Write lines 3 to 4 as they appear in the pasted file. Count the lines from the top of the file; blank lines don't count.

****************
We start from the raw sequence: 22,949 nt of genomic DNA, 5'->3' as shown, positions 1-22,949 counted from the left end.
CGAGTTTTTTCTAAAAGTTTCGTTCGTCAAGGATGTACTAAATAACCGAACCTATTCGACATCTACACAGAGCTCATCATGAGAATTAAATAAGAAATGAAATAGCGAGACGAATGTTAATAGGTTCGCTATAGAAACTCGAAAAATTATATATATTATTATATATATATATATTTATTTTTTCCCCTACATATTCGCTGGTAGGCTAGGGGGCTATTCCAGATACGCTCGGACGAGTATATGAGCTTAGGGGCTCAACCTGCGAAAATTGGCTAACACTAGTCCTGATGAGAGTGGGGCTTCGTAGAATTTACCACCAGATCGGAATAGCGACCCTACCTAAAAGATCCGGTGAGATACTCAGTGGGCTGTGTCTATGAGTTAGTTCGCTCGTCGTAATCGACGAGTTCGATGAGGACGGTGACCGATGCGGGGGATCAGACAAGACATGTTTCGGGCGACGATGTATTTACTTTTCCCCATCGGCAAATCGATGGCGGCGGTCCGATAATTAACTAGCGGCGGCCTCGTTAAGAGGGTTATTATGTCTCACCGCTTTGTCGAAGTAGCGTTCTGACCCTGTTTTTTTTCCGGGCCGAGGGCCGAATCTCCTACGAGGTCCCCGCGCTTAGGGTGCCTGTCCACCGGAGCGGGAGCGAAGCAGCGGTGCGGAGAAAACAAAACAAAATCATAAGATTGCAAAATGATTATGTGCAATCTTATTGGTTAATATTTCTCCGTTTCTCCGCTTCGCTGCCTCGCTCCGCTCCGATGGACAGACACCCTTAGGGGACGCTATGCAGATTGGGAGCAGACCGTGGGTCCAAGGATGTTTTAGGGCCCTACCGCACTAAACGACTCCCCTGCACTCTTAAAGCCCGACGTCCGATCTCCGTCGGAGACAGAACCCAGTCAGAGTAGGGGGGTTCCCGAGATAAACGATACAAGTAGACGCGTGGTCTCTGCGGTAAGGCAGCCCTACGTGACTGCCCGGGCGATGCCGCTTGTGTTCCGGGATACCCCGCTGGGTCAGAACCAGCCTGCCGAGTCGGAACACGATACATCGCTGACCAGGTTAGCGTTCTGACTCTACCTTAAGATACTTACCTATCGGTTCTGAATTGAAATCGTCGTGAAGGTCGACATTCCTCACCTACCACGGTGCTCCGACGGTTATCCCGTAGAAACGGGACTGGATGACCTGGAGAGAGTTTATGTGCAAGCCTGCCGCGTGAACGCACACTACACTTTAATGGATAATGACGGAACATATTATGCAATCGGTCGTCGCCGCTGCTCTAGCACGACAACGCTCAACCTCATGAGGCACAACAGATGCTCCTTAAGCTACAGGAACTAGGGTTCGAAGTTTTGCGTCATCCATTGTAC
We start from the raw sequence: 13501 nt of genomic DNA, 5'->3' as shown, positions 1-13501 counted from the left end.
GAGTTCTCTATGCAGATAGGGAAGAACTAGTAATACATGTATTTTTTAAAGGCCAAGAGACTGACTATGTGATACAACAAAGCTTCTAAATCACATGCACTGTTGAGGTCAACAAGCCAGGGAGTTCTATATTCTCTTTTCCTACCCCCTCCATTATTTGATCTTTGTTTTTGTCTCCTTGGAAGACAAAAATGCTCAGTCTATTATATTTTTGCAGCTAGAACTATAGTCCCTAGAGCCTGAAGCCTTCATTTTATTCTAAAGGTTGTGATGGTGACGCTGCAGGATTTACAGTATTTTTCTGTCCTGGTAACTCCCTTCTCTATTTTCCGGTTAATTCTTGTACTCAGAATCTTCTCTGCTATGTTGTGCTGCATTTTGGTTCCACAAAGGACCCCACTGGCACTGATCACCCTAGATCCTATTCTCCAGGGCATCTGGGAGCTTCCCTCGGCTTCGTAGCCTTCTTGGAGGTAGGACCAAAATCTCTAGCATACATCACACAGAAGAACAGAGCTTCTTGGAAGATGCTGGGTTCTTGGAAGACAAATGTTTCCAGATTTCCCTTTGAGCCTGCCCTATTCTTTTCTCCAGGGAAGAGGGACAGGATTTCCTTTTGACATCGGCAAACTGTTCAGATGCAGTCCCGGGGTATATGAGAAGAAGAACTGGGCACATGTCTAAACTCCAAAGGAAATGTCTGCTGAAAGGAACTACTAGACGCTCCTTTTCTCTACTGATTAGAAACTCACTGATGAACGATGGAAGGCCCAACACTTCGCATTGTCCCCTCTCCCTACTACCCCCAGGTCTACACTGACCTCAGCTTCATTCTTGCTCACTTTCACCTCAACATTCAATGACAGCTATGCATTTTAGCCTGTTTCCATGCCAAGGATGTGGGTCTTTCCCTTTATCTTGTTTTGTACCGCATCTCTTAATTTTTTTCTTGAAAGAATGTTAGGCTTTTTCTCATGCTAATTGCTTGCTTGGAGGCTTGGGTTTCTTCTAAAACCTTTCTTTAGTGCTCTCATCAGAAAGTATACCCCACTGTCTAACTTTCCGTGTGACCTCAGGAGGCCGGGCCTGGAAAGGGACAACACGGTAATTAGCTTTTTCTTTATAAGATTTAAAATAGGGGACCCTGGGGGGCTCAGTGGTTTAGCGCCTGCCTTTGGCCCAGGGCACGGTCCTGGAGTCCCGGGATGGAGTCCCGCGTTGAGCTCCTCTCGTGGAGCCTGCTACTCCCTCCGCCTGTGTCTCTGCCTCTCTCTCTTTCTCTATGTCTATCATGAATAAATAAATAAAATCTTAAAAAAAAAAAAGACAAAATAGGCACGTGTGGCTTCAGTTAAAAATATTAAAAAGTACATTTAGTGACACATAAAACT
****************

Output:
We start from the raw sequence: 13501 nt of genomic DNA, 5'->3' as shown, positions 1-13501 counted from the left end.
GAGTTCTCTATGCAGATAGGGAAGAACTAGTAATACATGTATTTTTTAAAGGCCAAGAGACTGACTATGTGATACAACAAAGCTTCTAAATCACATGCACTGTTGAGGTCAACAAGCCAGGGAGTTCTATATTCTCTTTTCCTACCCCCTCCATTATTTGATCTTTGTTTTTGTCTCCTTGGAAGACAAAAATGCTCAGTCTATTATATTTTTGCAGCTAGAACTATAGTCCCTAGAGCCTGAAGCCTTCATTTTATTCTAAAGGTTGTGATGGTGACGCTGCAGGATTTACAGTATTTTTCTGTCCTGGTAACTCCCTTCTCTATTTTCCGGTTAATTCTTGTACTCAGAATCTTCTCTGCTATGTTGTGCTGCATTTTGGTTCCACAAAGGACCCCACTGGCACTGATCACCCTAGATCCTATTCTCCAGGGCATCTGGGAGCTTCCCTCGGCTTCGTAGCCTTCTTGGAGGTAGGACCAAAATCTCTAGCATACATCACACAGAAGAACAGAGCTTCTTGGAAGATGCTGGGTTCTTGGAAGACAAATGTTTCCAGATTTCCCTTTGAGCCTGCCCTATTCTTTTCTCCAGGGAAGAGGGACAGGATTTCCTTTTGACATCGGCAAACTGTTCAGATGCAGTCCCGGGGTATATGAGAAGAAGAACTGGGCACATGTCTAAACTCCAAAGGAAATGTCTGCTGAAAGGAACTACTAGACGCTCCTTTTCTCTACTGATTAGAAACTCACTGATGAACGATGGAAGGCCCAACACTTCGCATTGTCCCCTCTCCCTACTACCCCCAGGTCTACACTGACCTCAGCTTCATTCTTGCTCACTTTCACCTCAACATTCAATGACAGCTATGCATTTTAGCCTGTTTCCATGCCAAGGATGTGGGTCTTTCCCTTTATCTTGTTTTGTACCGCATCTCTTAATTTTTTTCTTGAAAGAATGTTAGGCTTTTTCTCATGCTAATTGCTTGCTTGGAGGCTTGGGTTTCTTCTAAAACCTTTCTTTAGTGCTCTCATCAGAAAGTATACCCCACTGTCTAACTTTCCGTGTGACCTCAGGAGGCCGGGCCTGGAAAGGGACAACACGGTAATTAGCTTTTTCTTTATAAGATTTAAAATAGGGGACCCTGGGGGGCTCAGTGGTTTAGCGCCTGCCTTTGGCCCAGGGCACGGTCCTGGAGTCCCGGGATGGAGTCCCGCGTTGAGCTCCTCTCGTGGAGCCTGCTACTCCCTCCGCCTGTGTCTCTGCCTCTCTCTCTTTCTCTATGTCTATCATGAATAAATAAATAAAATCTTAAAAAAAAAAAAGACAAAATAGGCACGTGTGGCTTCAGTTAAAAATATTAAAAAGTACATTTAGTGACACATAAAACT